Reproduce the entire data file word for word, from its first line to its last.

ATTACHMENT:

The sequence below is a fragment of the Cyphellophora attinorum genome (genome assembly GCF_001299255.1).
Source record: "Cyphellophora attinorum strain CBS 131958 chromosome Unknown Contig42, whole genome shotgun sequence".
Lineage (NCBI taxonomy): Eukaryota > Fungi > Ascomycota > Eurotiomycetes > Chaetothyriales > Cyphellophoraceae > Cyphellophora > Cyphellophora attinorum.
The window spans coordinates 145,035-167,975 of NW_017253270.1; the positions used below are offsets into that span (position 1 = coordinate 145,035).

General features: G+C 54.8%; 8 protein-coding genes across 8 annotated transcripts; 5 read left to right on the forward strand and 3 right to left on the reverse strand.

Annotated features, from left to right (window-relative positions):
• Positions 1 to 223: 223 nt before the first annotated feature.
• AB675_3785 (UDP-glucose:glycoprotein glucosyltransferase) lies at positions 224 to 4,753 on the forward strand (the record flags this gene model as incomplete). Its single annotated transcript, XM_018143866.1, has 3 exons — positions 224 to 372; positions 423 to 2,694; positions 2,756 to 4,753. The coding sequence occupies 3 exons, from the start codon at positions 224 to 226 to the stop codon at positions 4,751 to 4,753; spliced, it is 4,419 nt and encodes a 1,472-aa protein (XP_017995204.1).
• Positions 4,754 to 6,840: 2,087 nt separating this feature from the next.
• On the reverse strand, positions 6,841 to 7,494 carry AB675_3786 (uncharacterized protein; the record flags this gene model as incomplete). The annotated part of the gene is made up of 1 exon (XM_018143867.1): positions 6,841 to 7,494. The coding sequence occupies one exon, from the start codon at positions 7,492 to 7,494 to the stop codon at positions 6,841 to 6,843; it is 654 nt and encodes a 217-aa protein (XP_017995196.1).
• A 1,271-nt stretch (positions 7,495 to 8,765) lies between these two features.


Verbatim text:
The sequence below is a fragment of the Cyphellophora attinorum genome (genome assembly GCF_001299255.1).
Source record: "Cyphellophora attinorum strain CBS 131958 chromosome Unknown Contig42, whole genome shotgun sequence".
Lineage (NCBI taxonomy): Eukaryota > Fungi > Ascomycota > Eurotiomycetes > Chaetothyriales > Cyphellophoraceae > Cyphellophora > Cyphellophora attinorum.
The window spans coordinates 145,035-167,975 of NW_017253270.1; the positions used below are offsets into that span (position 1 = coordinate 145,035).

General features: G+C 54.8%; 8 protein-coding genes across 8 annotated transcripts; 5 read left to right on the forward strand and 3 right to left on the reverse strand.

Annotated features, from left to right (window-relative positions):
• Positions 1 to 223: 223 nt before the first annotated feature.
• AB675_3785 (UDP-glucose:glycoprotein glucosyltransferase) lies at positions 224 to 4,753 on the forward strand (the record flags this gene model as incomplete). Its single annotated transcript, XM_018143866.1, has 3 exons — positions 224 to 372; positions 423 to 2,694; positions 2,756 to 4,753. The coding sequence occupies 3 exons, from the start codon at positions 224 to 226 to the stop codon at positions 4,751 to 4,753; spliced, it is 4,419 nt and encodes a 1,472-aa protein (XP_017995204.1).
• Positions 4,754 to 6,840: 2,087 nt separating this feature from the next.
• On the reverse strand, positions 6,841 to 7,494 carry AB675_3786 (uncharacterized protein; the record flags this gene model as incomplete). The annotated part of the gene is made up of 1 exon (XM_018143867.1): positions 6,841 to 7,494. The coding sequence occupies one exon, from the start codon at positions 7,492 to 7,494 to the stop codon at positions 6,841 to 6,843; it is 654 nt and encodes a 217-aa protein (XP_017995196.1).
• A 1,271-nt stretch (positions 7,495 to 8,765) lies between these two features.